Table I. PCR-RFLP tests for the genotyping of SNPs on the bovine CAPN1 gene.

DNA sequencing: The PCR products corresponding to SNP 316 and SNP 530 of four bulls that showed abnormal RFLP patterns (two for each SNP) were purifi ed with Qiaex® II Gel Extraction Kit (Qiagen, Hilden, Germany) and cloned in p-GEM®-T Easy Vector System II (Promega Corporation, Madison, WI). Clones were isolated with the Wizard® Plus SV Minipreps DNA Purification System (Promega Corporation, Madison, WI). Thirty positive clones were obtained. Plasmid DNA from thirteen positive clones was sequenced in an ABI3130XL Genetic Analyzer from both ends using T7 and SP6 primers.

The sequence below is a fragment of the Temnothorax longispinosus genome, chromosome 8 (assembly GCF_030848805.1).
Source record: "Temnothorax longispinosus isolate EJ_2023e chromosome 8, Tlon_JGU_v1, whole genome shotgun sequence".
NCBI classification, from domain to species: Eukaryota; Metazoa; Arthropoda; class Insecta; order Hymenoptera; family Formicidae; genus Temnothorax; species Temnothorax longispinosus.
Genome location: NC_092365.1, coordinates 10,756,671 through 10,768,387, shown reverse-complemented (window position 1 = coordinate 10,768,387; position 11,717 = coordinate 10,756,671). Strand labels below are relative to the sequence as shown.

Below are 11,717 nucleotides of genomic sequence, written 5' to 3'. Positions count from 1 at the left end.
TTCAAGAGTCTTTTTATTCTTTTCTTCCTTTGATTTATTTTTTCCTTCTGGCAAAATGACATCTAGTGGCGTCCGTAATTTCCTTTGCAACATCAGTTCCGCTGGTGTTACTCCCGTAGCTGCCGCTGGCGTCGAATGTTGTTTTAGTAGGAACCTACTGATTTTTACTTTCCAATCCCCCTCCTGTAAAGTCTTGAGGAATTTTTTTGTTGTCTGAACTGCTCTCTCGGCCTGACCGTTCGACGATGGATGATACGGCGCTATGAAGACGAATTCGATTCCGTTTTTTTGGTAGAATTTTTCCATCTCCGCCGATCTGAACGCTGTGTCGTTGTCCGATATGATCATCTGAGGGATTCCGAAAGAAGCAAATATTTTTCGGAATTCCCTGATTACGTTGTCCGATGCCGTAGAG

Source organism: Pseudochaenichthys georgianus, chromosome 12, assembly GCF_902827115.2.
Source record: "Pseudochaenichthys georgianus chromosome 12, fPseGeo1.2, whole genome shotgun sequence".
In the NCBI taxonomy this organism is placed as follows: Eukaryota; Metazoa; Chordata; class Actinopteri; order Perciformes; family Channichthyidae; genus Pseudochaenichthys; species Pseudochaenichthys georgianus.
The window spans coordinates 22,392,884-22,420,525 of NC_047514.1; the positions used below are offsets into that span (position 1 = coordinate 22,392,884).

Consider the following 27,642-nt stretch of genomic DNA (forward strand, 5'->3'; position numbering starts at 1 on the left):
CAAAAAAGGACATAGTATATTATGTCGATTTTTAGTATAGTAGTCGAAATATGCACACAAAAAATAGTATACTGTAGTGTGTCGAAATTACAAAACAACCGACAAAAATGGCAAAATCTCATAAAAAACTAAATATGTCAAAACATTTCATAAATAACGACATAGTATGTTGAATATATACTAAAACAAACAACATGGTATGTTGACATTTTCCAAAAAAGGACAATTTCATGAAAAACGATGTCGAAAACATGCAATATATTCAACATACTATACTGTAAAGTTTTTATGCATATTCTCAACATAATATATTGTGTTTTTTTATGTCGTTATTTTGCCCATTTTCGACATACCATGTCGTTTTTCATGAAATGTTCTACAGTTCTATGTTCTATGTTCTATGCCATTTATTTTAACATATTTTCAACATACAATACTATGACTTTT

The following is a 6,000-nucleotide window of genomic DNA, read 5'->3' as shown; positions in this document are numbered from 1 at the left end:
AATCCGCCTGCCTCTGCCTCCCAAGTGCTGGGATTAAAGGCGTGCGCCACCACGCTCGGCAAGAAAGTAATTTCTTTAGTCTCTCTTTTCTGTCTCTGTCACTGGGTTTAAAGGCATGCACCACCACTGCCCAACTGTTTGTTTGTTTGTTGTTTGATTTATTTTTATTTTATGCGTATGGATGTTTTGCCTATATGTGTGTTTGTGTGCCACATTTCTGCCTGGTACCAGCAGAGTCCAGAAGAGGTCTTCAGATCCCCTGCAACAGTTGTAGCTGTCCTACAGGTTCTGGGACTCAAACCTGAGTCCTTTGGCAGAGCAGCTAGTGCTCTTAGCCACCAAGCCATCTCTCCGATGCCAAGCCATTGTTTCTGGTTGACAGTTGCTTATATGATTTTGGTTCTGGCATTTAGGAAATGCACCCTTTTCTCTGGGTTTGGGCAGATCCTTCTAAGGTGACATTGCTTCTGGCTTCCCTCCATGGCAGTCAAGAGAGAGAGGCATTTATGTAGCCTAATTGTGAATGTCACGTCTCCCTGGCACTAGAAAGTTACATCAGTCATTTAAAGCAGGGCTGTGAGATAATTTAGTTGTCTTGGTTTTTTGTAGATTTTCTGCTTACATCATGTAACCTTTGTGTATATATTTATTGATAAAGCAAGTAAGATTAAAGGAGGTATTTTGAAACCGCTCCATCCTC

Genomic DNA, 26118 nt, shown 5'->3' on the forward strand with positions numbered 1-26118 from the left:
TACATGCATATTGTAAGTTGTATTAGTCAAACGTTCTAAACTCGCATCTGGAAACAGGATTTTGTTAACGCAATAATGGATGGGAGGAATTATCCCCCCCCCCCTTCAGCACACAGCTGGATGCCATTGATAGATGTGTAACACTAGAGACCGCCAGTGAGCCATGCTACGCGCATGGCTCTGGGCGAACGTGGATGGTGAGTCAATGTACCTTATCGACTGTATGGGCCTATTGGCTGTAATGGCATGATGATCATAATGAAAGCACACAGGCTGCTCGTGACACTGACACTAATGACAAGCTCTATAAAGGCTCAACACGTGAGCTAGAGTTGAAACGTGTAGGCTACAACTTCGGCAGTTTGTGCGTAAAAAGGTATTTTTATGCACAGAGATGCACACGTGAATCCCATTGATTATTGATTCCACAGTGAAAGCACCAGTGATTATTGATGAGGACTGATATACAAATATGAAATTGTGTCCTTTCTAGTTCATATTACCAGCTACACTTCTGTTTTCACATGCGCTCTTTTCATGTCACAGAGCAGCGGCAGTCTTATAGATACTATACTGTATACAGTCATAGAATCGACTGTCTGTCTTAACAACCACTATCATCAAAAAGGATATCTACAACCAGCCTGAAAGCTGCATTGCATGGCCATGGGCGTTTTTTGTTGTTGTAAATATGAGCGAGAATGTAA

Phylogenetic analyses: Two fragments of genomic DNA from CAPN1 located between positions 5251 to 5960 of sequence AF252504 (exons 8 to 10) and 4427 to 5206 of sequence AF248054 (exons 13 to 15) were analyzed separately. In order to perform a phylogenetic analysis, homologous bovine sequences were recovered from GenBank with the Basic Local Alignment Search Tool (BLAST: http://blast., accessed in April 2010). Sequences shorter than 400 pb or with ambiguous sites were excluded. The sequences were assembled, edited and analyzed using the Bioedit software package version (Hall et al., 1999). Sequences were aligned using Clustal X version 1.81 (Thompson et al., 1997) using default settings. Parsimony analyses were performed with the TNT software, version 1.1 (Goloboff et al., 2008). Two gap treatments were implemented. Gaps were considered missing data when they were located at the extremes of the alignment, but they were treated as a 5th state, when located in middle regions of the alignment, since they represented insertion-deletion events (Jones et al., 2004). The consistency of the identified groups was assessed by Bootstrap (Felsenstein, 1985) and Parsimony Jackknifing (Farris et al., 1996) tests.